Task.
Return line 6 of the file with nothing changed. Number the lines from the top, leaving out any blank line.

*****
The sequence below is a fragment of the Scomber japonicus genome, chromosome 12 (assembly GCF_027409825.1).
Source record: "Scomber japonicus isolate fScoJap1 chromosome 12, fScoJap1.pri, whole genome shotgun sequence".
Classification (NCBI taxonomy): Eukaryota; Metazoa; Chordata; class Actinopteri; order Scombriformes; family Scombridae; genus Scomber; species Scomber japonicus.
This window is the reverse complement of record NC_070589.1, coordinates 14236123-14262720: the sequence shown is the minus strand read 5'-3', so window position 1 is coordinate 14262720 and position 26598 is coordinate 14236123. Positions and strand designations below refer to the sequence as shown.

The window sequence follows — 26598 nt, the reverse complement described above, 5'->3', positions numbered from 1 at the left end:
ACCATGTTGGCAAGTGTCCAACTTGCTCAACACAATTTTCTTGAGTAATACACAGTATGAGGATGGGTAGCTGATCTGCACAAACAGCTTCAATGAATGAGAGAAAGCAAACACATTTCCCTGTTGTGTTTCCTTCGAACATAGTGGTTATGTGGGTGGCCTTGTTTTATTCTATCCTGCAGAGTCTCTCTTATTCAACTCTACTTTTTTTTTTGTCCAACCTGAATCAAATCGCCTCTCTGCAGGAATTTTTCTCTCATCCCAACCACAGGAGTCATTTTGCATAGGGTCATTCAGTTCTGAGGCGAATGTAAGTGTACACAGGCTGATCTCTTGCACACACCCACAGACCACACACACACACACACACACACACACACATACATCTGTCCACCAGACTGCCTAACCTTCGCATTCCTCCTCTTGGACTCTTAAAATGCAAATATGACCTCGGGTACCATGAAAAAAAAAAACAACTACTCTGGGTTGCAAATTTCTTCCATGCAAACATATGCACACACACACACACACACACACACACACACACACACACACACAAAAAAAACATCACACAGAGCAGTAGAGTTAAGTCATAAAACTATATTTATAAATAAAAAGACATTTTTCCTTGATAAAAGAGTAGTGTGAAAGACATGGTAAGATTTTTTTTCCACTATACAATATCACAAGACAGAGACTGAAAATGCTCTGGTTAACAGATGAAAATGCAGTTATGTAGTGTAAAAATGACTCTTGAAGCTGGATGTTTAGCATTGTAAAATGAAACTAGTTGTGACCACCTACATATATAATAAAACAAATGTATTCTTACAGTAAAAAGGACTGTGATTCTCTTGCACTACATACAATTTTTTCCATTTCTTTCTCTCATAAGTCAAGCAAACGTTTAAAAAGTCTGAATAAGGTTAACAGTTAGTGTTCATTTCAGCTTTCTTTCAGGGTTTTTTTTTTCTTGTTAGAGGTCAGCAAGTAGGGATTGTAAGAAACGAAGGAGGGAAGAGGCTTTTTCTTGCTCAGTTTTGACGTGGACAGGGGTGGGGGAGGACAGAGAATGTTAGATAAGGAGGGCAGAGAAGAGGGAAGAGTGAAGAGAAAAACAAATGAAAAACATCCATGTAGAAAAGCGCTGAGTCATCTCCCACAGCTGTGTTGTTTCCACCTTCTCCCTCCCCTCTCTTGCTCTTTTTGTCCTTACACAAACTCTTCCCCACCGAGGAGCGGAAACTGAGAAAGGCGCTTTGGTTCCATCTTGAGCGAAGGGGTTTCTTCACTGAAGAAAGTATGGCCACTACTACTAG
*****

ACCATGTTGGCAAGTGTCCAACTTGCTCAACACAATTTTCTTGAGTAATACACAGTATGAGGATGGGTAGCTGATCTGCACAAACAGCTTCAATGAATGAGAGAAAGCAAACACATTTCCCTGTTGTGTTTCCTTCGAACATAGTGGTTATGTGGGTGGCCTTGTTTTATTCTATCCTGCAGAGTCTCTCTTATTCAACTCTACTTTTTTTTTTGTCCAACCTGAATCAAATCGCCTCTCTGCAGGAATTTTTCTCTCATCCCAACCACAGGAGTCATTTTGCATAGGGTCATTCAGTTCTGAGGCGAATGTAAGTGTACACAGGCTGATCTCTTGCACACACCCACAGACCACACACACACACACACACACACACACACATACATCTGTCCACCAGACTGCCTAACCTTCGCATTCCTCCTCTTGGACTCTTAAAATGCAAATATGACCTCGGGTACCATGAAAAAAAAAAACAACTACTCTGGGTTGCAAATTTCTTCCATGCAAACATATGCACACACACACACACACACACACACACACACACACACACACACAAAAAAAACATCACACAGAGCAGTAGAGTTAAGTCATAAAACTATATTTATAAATAAAAAGACATTTTTCCTTGATAAAAGAGTAGTGTGAAAGACATGGTAAGATTTTTTTTCCACTATACAATATCACAAGACAGAGACTGAAAATGCTCTGGTTAACAGATGAAAATGCAGTTATGTAGTGTAAAAATGACTCTTGAAGCTGGATGTTTAGCATTGTAAAATGAAACTAGTTGTGACCACCTACATATATAATAAAACAAATGTATTCTTACAGTAAAAAGGACTGTGATTCTCTTGCACTACATACAATTTTTTCCATTTCTTTCTCTCATAAGTCAAGCAAACGTTTAAAAAGTCTGAATAAGGTTAACAGTTAGTGTTCATTTCAGCTTTCTTTCAGGGTTTTTTTTTTCTTGTTAGAGGTCAGCAAGTAGGGATTGTAAGAAACGAAGGAGGGAAGAGGCTTTTTCTTGCTCAGTTTTGACGTGGACAGGGGTGGGGGAGGACAGAGAATGTTAGATAAGGAGGGCAGAGAAGAGGGAAGAGTGAAGAGAAAAACAAATGAAAAACATCCATGTAGAAAAGCGCTGAGTCATCTCCCACAGCTGTGTTGTTTCCACCTTCTCCCTCCCCTCTCTTGCTCTTTTTGTCCTTACACAAACTCTTCCCCACCGAGGAGCGGAAACTGAGAAAGGCGCTTTGGTTCCATCTTGAGCGAAGGGGTTTCTTCACTGAAGAAAGTATGGCCACTACTACTAG